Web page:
It was our last Monday rehearsal until April, as we turn our attention full-time to Oscar Wilde's 'Lady Windermere's Fan' leading up to its  run at the MAC on April 4th, 5th and 6th.

Tickets for both plays will be on sale through from next week. 

It has just taken me an hour to unlock my google account and be able to access this blog has more security than Fort Knox!

Given that I'm spectacularly un-techy, it's a  miracle that I managed to do it at all!

Now...back to the book edits...

Sunday, 24 February 2013

D.C.I. Craig Crime Series update

Finishing off the final edits for Book Three in the DCI Craig series 'THE VISITOR' -- released in paperback and Kindle on 29th March 2013.   

Meanwhile Book Four is now with the publisher for consideration.

The Studio Theatre Company

Meanwhile....back in the world of theatre. 

Busy preparing The Studio Theatre Company for the opening night of Lady Windermere's Fan  on the 4th April at the MAC Belfast. Lights, sound, scenery, costumes, marketing, programme.....

Our modern play 'The Real Man' will follow at the MAC on the 23th May.

Tickets will be available for sale on from next weekend.

Tuesday, 19 February 2013

Exciting Times

The rehearsals for our two plays Lady Windermere's Fan by the wonderful Oscar Wilde and The Real Man  by a new author are going really well. Everything's gearing up for our performances at the MAC theatre  Belfast in April and May. 

Lady Windermere is on 4th. 5th and 6th April
The Real Man is on 23rd, 24th, 25th May

Tickets will be available to book soon on the MAC website

We'll also be giving a number of free performances for the elderly and community groups around Belfast


Saturday, 16 February 2013

Busy time!

It seems ages since I wrote a blog ( January!) and so much has been happening since then.

BOOKWISE I've been editing book three in the DCI Craig series 'The Visitor' out on the 29th March. We're just starting cover design this week so it's all go there.

Book four in the series is in the final stages of writing so that will be wending its merry way to the wonderful Crooked Cat Publishing this week, hopefully for publication in the summer.

Meanwhile I've turned towards New York to start writing a completely new book in the thriller not police genre tentatively titled 'The Carbon Trail', so hopefully that will be complete later this year.

Meanwhile THEATRE....back at The Studio Theatre Company in Belfast, we've been fortunate enough to secure a chance to perform at the wonderful MAC theatre in Belfast city centre with two plays.

Lady Windermere's Fan April 4th, 5th and 6th evenings and

The Real Man, the premier of a new work  on May 23rd, 24th, 25th  evenings 

We'll also be giving some free performances for charity  and communities over the periods around the MAC performances.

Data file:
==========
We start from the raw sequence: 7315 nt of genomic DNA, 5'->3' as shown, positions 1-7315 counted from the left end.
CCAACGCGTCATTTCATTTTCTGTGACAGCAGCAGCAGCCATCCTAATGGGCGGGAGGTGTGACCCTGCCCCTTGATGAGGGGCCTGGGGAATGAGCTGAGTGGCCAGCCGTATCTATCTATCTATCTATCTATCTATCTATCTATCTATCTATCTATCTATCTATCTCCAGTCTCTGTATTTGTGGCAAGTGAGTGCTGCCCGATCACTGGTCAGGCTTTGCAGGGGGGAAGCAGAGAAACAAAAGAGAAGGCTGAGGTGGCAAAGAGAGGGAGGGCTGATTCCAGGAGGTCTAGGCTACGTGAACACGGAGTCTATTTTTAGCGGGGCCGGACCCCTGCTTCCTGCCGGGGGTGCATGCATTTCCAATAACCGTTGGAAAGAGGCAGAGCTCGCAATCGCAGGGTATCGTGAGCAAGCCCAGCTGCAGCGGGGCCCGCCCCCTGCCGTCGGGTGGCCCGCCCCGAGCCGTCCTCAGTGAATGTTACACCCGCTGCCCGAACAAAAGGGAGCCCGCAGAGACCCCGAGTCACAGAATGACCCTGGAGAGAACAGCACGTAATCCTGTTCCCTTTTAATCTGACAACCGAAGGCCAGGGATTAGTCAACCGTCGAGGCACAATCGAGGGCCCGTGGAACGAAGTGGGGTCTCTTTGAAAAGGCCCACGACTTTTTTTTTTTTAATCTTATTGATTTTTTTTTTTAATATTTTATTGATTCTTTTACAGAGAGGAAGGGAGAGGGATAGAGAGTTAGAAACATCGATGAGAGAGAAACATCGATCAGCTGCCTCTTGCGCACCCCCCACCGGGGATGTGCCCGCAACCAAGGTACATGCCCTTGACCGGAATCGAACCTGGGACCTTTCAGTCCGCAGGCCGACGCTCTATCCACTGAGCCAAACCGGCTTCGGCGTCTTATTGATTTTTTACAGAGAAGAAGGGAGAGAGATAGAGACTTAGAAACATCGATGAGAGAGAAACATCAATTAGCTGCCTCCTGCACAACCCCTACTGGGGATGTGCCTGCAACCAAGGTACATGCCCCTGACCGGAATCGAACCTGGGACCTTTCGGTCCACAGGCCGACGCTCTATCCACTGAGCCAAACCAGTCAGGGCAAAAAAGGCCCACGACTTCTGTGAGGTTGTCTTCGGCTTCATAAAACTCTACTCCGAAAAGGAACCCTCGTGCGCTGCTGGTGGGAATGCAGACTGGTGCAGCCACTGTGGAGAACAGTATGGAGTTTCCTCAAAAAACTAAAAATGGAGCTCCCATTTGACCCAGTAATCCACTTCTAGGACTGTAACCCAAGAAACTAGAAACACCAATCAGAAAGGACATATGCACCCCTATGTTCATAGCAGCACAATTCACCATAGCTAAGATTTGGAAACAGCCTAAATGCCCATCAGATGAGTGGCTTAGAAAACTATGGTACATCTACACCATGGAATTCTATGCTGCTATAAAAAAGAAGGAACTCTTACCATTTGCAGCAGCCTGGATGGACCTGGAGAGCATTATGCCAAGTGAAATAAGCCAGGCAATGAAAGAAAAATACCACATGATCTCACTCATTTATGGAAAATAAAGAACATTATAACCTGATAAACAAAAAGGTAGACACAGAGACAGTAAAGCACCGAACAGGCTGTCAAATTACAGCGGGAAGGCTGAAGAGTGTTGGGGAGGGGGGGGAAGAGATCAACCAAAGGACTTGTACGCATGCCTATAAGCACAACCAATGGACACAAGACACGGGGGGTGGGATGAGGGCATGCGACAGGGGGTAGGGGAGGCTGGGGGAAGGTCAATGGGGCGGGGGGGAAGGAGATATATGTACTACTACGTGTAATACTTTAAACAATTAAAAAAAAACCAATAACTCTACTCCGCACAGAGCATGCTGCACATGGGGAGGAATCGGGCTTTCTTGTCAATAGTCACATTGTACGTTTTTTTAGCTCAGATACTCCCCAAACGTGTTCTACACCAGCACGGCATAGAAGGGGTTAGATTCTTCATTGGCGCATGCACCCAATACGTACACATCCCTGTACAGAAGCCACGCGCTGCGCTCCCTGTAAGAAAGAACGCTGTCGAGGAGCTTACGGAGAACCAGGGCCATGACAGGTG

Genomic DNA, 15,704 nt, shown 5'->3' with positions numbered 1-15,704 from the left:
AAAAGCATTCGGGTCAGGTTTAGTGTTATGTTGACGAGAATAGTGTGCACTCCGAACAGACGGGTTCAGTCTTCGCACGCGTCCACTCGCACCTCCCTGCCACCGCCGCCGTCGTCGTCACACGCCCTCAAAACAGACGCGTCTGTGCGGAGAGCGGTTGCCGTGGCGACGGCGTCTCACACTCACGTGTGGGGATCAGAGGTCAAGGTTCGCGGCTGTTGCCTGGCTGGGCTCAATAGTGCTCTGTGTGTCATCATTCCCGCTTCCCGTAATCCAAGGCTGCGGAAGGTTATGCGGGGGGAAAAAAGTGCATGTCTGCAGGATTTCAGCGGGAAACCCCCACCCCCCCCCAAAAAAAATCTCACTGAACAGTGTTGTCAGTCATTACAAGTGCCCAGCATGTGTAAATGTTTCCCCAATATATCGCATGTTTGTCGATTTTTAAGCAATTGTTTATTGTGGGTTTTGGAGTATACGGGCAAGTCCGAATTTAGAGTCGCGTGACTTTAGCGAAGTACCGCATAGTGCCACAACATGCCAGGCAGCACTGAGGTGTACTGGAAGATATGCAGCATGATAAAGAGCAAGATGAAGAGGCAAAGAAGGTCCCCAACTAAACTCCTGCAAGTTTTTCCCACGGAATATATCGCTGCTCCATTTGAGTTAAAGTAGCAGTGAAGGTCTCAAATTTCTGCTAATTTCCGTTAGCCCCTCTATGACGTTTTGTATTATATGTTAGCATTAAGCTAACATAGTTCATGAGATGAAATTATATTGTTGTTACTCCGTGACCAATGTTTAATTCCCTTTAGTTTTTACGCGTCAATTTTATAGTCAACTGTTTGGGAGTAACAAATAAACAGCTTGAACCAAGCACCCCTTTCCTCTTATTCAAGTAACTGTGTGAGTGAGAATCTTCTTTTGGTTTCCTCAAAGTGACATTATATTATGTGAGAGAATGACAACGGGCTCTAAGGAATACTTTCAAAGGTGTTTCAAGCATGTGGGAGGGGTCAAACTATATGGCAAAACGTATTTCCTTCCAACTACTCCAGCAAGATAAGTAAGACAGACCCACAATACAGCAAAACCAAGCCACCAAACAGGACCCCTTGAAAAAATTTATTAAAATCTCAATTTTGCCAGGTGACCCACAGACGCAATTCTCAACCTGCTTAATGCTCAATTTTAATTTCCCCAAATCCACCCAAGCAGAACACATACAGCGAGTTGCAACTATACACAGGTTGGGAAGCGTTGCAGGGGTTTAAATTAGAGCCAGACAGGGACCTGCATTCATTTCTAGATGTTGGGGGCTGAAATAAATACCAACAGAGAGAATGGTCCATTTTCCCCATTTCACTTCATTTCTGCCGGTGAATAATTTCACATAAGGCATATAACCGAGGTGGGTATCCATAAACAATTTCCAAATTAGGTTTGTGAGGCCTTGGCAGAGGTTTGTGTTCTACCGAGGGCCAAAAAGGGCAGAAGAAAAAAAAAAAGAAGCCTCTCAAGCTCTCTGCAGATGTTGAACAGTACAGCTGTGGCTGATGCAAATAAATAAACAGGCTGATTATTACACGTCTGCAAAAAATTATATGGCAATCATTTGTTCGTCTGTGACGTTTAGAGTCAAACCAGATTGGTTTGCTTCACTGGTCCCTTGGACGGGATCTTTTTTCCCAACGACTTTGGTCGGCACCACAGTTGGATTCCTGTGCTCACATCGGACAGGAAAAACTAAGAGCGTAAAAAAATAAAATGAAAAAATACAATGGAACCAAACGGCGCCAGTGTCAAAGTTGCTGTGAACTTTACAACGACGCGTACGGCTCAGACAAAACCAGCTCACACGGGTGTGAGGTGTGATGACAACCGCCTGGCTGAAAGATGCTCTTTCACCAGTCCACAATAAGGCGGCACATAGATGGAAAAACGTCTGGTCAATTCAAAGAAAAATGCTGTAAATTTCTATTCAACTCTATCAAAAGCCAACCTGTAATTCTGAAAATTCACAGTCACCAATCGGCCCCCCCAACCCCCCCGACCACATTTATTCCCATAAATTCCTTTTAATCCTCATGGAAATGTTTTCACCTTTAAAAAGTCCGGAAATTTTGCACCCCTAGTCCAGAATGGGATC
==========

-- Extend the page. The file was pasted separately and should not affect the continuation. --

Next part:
Phew...busy, busy

Monday, 21 January 2013

The Real New Year's Day

There are a lot of things happening at the moment, for a January.  I say for a January because normally the New Year starts in February. February the 28th to be exact. Why? Because it just does. Honestly. 

Every year I trudge through the weeks after Christmas, ecstatic that it's over and a fresh new year has begun. It's like a new notebook. You now, that orgasmic moment when you pull back the cover and there it is, that fresh clean page facing you, full of possibilities. It could be covered with black fibre-tip letters flowing from a pen to create words of wisdom. Or a list. Yes, how about a list of things to do in January? Or even by the summer. Or if you're feeling really excitable, by next Christmas . Yes, let's write a twelve month list. The best ever.  So I do. Then I look at it, full of excitement at what 2013 brings.

And then the thing happens. The January thing. The cold weather. The dark mornings and wet evenings and sometimes... the snow. Not crisp and white and imprintable, like it is in places like Norway or proper snow countries like that. But slushy and sleety and wet and icy and  ...well just Northern Irish the city.

There's the scraping through the mortgage payments and loading the fridge up with basics. The endless stretch of December's left-over salary, desperate to get through to January's end. And the thrill of the New Year gets parked, in the cupboard, behind the ten cans of baked beans you've just bought.

Then all of a sudden, there it is, February, coming over the horizon. Young and bright and full of Valentine's day and a short four weeks until you get paid, It comes quickly and then, before you've even shaken off January's gloom it's here. February 28th. Bills paid, Christmas debt wiped, home free with fifty quid to spare. The 28th of February. The real New Year's Day.

Wednesday, 9 January 2013

Interview NIScene

My brilliant interview in NIScene by Tammy Moore. Thanks Tammy!

Belfast author Catriona King’s DCI Craig novels from Crooked Cat Publishing, A Limited Justice and the December launched The Grass Tattoo (read an extract here), combine tightly-plotted crime, a diverse cast of characters and a ‘tall, dark and handsome detective’ in DCI Marc Craig, the series’ eponymous main character. ‘Well,’ King chuckles, ‘you have to have someone to fancy don’t you?’

Set in modern-day Belfast (very modern, each book is released on the date the story starts) the series deals with what King calls ‘ordinary crime’. So, murder, black-mail, extortion – anything as long as it is nothing to do with the Troubles.